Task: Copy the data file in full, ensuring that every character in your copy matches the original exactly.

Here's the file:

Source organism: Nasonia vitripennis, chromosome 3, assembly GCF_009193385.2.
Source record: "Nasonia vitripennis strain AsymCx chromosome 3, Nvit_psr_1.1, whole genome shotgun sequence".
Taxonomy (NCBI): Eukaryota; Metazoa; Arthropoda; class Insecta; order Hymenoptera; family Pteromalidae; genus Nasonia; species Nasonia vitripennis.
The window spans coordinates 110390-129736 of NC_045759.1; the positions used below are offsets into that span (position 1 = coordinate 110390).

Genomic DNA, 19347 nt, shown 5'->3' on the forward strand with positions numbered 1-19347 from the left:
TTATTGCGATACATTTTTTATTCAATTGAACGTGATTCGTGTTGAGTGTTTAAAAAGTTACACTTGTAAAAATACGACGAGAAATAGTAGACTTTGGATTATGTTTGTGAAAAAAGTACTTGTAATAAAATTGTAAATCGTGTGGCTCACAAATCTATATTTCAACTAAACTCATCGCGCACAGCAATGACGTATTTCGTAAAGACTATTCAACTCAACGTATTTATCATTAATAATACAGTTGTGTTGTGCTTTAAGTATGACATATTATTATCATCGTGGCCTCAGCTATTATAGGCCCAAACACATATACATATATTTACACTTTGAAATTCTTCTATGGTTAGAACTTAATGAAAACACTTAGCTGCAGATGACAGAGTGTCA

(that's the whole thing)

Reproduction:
Source organism: Nasonia vitripennis, chromosome 3, assembly GCF_009193385.2.
Source record: "Nasonia vitripennis strain AsymCx chromosome 3, Nvit_psr_1.1, whole genome shotgun sequence".
Taxonomy (NCBI): Eukaryota; Metazoa; Arthropoda; class Insecta; order Hymenoptera; family Pteromalidae; genus Nasonia; species Nasonia vitripennis.
The window spans coordinates 110390-129736 of NC_045759.1; the positions used below are offsets into that span (position 1 = coordinate 110390).

Genomic DNA, 19347 nt, shown 5'->3' on the forward strand with positions numbered 1-19347 from the left:
TTATTGCGATACATTTTTTATTCAATTGAACGTGATTCGTGTTGAGTGTTTAAAAAGTTACACTTGTAAAAATACGACGAGAAATAGTAGACTTTGGATTATGTTTGTGAAAAAAGTACTTGTAATAAAATTGTAAATCGTGTGGCTCACAAATCTATATTTCAACTAAACTCATCGCGCACAGCAATGACGTATTTCGTAAAGACTATTCAACTCAACGTATTTATCATTAATAATACAGTTGTGTTGTGCTTTAAGTATGACATATTATTATCATCGTGGCCTCAGCTATTATAGGCCCAAACACATATACATATATTTACACTTTGAAATTCTTCTATGGTTAGAACTTAATGAAAACACTTAGCTGCAGATGACAGAGTGTCA